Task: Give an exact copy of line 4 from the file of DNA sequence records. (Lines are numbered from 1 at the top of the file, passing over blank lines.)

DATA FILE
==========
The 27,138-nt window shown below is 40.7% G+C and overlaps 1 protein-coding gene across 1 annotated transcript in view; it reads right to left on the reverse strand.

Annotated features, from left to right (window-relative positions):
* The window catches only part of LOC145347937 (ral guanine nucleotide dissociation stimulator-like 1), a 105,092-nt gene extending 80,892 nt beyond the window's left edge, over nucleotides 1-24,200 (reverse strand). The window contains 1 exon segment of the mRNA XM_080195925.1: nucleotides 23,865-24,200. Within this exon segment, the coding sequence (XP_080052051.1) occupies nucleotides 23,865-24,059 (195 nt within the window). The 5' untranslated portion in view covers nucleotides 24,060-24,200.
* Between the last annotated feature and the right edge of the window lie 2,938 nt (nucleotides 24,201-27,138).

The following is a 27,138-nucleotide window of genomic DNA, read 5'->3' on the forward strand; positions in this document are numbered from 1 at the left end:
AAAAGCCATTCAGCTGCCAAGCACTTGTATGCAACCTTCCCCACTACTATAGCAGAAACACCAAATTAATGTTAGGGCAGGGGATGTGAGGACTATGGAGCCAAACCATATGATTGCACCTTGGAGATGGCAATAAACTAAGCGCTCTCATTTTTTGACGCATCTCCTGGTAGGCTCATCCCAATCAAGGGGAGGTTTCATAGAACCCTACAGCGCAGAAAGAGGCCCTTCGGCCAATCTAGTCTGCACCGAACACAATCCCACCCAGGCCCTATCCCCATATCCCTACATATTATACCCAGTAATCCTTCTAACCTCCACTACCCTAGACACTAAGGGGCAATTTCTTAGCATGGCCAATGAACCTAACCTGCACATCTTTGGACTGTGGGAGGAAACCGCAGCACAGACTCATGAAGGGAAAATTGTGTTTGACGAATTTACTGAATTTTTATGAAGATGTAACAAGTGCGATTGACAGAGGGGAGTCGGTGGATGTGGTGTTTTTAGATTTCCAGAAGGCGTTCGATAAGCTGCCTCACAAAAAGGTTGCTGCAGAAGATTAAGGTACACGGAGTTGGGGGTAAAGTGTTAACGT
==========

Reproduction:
* Between the last annotated feature and the right edge of the window lie 2,938 nt (nucleotides 24,201-27,138).